The Tide are spaced out in the 2-3 zone

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SEC Morning Five: 10.18.11 Edition

Posted by Gerald Smith on October 18th, 2011

  1. A dramatic turn in SEC Expansion 2011: ALL YOUR TEAMS ARE BELONG TO US! The New York Times’ Pete Thamel reported yesterday evening that Missouri‘s application to the SEC was “inevitable and imminent” according to an unnamed source close to the process. Thamel also reports that the SEC Presidents will accept Missouri’s application barring any legal problems that would complicate the school’s exit from the Big 12. (For the sanity of the nation, somebody please keep Baylor President Ken Starr from registering the domain name dontmesswithmissourifootball.com.) Missouri’s Board of Curators will be meeting later this week and may actually finalize an application to the SEC.
  2. What has been the hold-up for Mizzou? An excellent article published last weekend by the Kansas City Star relates the differing opinions of Missouri’s conference alignment with the diverse population. The article does an excellent job of showing that Missourians’ identity is a mixture of sub-identities: the cowboys of the west plains, the farmers of the northern midwest, the traditionalists of the south and the big-city indifference from St. Louis. If each of these factions are represented on the Mizzou Board of Curators, then perhaps we finally understand why the school has been very deliberate in making its decision.
  3. Vanderbilt’s Festus Ezeli should try being more deliberate when making travel decisions. Over the summer the senior center accepted a furnished meal and hotel room from a Vandy alumnus; a violation specified somewhere in the NCAA Huge Book O’ ByLaws. Vanderbilt Athletics self-reported the violation and he will sit out the Commodores’ first six regular season games. He will return for Vandy’s November 28 game versus Xavier. Vanderbilt’s Vice Chancellor David Williams said in a released statement that, “we have a very good compliance education process in place and this incident shows how easily someone can fall astray, even with the best intentions.” Remember, Vandy student-athletes: Don’t accept any illicit gifts, even if the gift is a near-mint copy of Detective Comics #27.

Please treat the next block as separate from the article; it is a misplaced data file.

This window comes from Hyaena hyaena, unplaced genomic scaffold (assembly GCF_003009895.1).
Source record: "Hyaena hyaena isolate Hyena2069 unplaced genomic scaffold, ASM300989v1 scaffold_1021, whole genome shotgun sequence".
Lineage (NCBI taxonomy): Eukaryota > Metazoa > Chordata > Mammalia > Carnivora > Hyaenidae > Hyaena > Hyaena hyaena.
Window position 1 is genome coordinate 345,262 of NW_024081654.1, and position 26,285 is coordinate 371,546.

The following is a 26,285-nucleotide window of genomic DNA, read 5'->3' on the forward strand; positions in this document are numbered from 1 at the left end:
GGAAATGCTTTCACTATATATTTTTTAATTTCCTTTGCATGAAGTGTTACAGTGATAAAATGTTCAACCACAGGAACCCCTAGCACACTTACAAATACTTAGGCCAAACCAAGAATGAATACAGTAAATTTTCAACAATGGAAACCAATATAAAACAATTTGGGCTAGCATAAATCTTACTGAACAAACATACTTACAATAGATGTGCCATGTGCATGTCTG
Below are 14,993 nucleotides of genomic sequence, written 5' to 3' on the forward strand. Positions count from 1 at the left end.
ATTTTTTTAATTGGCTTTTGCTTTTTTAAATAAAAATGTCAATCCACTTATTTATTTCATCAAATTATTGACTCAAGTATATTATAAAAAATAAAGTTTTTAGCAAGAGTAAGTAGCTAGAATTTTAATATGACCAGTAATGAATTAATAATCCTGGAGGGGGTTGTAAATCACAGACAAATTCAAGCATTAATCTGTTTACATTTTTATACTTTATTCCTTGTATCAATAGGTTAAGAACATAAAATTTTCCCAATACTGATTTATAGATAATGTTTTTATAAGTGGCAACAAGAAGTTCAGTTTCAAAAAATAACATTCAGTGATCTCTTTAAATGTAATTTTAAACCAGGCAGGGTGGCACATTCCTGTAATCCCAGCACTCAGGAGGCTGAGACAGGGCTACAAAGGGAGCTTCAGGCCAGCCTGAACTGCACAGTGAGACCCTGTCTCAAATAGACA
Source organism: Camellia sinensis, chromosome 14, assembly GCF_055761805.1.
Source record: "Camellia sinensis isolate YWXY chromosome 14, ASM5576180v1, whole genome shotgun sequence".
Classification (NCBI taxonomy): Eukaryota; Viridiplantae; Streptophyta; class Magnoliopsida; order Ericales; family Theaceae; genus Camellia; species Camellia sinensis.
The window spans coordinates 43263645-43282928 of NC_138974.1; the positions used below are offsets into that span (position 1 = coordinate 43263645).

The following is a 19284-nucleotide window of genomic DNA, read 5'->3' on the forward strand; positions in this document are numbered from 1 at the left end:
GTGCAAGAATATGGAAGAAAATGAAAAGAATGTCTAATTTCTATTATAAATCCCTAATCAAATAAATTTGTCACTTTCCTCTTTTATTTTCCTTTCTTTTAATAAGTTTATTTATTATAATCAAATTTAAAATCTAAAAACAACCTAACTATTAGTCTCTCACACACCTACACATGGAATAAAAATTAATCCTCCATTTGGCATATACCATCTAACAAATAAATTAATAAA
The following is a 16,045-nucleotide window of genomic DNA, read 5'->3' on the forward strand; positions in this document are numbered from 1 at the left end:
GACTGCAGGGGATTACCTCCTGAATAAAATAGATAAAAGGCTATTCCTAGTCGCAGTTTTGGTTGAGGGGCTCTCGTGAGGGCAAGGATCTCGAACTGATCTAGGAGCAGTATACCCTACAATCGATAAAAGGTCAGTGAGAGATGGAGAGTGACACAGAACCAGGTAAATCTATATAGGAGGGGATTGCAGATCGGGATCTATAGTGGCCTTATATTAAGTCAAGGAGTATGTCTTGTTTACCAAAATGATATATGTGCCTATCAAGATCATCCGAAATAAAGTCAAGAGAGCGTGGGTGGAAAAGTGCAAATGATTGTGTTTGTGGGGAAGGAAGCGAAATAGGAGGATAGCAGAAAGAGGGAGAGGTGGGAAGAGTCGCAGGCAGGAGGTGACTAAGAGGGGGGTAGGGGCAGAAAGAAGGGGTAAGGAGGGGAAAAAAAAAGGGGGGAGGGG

4. It’s pretty easy to deduce that the quote war between Kentucky head coach John Calipari and Louisville head coach Rick Pitino is nothing but a little hype from two coaches that don’t necessarily get along with each other. A Lexington-area sportscaster often jokes that Pitino and Calipari are acting like “a bunch of catty schoolgirls”. Yesterday, CBS Sportsline’s Gary Parrish believes he discovered a new layer of cattiness with the Wildcats head coach: The recent emphasis of the phrase “Players First Program” to describe Kentucky is to trump the Cardinal’s newest team phrase of “Louisville First.” We tend to disagree. Most of Coach Cal’s “Players First” talk was in direct build-up of his “State of the Wildcat Nation” speech. The emphasis about “Players First” was primarily given in sections of the speech written directly for the 2012 recruits attending and those who didn’t attend but would watch the highlights later. Additionally Calipari had no problem directly dissing Coach Pitino during his speech: He left out Pitino when referencing a list of former coaches and explicitly omitted the 1995-96 National Championship team (led then by Pitino) when listing some of the great Wildcat teams of the past. The coaches will probably not stop being snippy until the Cards and the Cats play on New Year’s Eve in Rupp Arena. Maybe we should take away their cell phones and ground them from going to the mall until the game.
  5. Full team practices launched over the weekend. Check out my homeboy Brian Joyce’s SEC Practice Report from yesterday for a detailed look. Bryan ran out of time before he could preview Alabama. ‘Bama is returning one of the most powerful and experienced frontcourts in the nation which includes senior forward JaMychal Green and junior forward Tony Mitchell. Last season the Crimson Tide struggled to find consistent shooting from deep. (Last season only then-senior guard Charvez Davis made more than 40 three-pointers in the season [71].) The additions of freshmen Trevor Lacey, Levi Randolph and Rodney Cooper will more than make up for Davis’ departure due to graduation. In an interview after ‘Bama’s first practice Green said, “I think we’re a better scoring team. We’ve got better 3-point shooters this year. We have more than one.” If head coach Anthony Grant can find multiple consistent deep threats from his freshmen, they will spread out defenses and let Green and Mitchell feast in the middle. Mmmmmmm… post-up play.